• Horizon 1: The Connected Consumer – People experience fragmented, one-size-fits-all care. The system is focused on treating illness and there is minimal data sharing and analogue record-keeping, resulting in a large administrative burden for health workers and a poor experience for consumers
  • Horizon 2: The Empowered Consumer – People are empowered to access care and services are easier to navigate and access. Moderate data sharing and workflows ease workers’ administrative workload
  • Horizon 3: The Confident Consumer – People take an active role in their health and wellbeing and have strong relationships with healthcare providers. The system benefits from robust data interoperability, digital tools and ecosystem connections to deliver personalised care.

Deloitte Australia national health leader, Luke Baxby, said: “Australia’s health system is world-class, and has generally served the community well, including during this unprecedented global COVID pandemic. However, it doesn’t serve everyone equally, and faces serious sustainability challenges with an ageing population whose health needs are growing.

“From an infrastructure perspective for example, Deloitte modelling of public and private hospital bed requirements to 2035 suggests Australia will need to build a 375 acute bed hospital every month for the next 15 years to keep pace with demand and replace ageing stock.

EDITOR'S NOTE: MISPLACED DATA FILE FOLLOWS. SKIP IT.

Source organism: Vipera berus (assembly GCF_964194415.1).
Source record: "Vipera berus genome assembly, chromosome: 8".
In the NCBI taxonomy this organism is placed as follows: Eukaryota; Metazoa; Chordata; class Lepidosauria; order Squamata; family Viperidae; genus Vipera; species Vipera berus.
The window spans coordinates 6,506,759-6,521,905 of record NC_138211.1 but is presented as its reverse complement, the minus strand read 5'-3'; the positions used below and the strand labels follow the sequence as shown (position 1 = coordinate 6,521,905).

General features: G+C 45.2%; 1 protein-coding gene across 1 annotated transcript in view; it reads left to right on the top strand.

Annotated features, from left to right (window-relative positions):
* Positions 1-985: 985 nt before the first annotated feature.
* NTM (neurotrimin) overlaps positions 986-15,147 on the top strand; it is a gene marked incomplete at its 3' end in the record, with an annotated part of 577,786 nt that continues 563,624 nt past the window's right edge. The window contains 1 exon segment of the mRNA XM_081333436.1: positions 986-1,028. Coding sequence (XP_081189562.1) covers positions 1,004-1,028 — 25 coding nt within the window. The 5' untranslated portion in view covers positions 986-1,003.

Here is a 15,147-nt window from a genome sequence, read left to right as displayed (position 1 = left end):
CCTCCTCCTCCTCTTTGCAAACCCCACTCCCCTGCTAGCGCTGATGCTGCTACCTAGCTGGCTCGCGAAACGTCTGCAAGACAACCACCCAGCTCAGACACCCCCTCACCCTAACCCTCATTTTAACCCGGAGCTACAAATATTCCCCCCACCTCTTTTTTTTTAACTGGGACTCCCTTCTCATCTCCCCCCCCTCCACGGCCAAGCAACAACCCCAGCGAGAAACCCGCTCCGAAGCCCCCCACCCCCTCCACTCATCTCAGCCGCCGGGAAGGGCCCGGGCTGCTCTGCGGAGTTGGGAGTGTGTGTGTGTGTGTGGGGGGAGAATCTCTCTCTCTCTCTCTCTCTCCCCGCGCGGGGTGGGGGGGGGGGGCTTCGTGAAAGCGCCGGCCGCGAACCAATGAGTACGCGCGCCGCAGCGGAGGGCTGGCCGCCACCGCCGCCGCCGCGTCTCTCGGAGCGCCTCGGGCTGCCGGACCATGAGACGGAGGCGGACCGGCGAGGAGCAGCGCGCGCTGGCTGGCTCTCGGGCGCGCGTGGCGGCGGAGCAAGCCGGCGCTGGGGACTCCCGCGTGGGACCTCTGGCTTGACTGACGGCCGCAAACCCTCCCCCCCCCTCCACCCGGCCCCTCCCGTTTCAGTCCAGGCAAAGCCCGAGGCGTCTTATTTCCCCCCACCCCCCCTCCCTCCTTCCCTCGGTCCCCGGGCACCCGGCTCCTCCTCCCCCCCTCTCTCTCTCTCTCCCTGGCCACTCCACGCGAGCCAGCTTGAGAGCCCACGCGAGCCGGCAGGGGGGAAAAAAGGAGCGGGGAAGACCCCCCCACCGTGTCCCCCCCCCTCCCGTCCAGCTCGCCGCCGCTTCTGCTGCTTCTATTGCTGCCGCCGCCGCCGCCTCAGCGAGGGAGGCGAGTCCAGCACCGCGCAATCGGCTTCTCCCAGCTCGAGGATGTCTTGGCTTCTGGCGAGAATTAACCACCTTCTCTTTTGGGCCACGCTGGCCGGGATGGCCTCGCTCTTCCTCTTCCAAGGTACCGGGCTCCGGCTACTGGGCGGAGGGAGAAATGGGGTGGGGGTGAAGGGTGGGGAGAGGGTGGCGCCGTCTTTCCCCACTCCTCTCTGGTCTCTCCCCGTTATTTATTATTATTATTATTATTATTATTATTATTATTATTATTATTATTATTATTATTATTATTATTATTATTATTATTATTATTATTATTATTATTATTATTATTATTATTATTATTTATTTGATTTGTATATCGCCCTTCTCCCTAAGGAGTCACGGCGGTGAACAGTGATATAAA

“Our vision proposes a reset. Carried out effectively, this vision will lead to improved and more equitable access to healthcare, provide choice and support for consumers to access services on their terms, better prevention of ill health and the delivery of safe, and high-quality services that focus on holistic care and the social determinants of physical and mental health.”

Consumer Health Forum Chief Executive Officer, Leanne Wells, said: “We are talking about a reimagined, sustainable, health system that is driven by, and responds to, consumer demands.

“One challenge certainly lies in ensuring that we use technology to improve equity of access to health, and not creating a digital barrier. Just digitising everything won’t be a solution on its own. In fact, it will leave the most vulnerable behind, as people with the poorest health outcomes and access to services are the least connected, least willing to use virtual health, and most distrusting when it comes to sharing health data. We must ensure none are left behind.”

Curtin University’s Professor Suzanne Robinson, said: “Right now is the time to seize what is a real opportunity, and challenge a health system that has traditionally resisted change. We have developed a roadmap to achieving this future state of health. Collective action and accountability will be imperative to achieving these ambitions.

“Australia needs to capitalise on momentum and investments already made, and governments and regulators will have to set virtual care standards, ensure data security, procure technological infrastructure, and ensure value-based funding streams incentivise integrated virtual care models.”


Simon Rushton

Senior Manager, Communications, Media & Corporate Affairs

M: 0450 530 748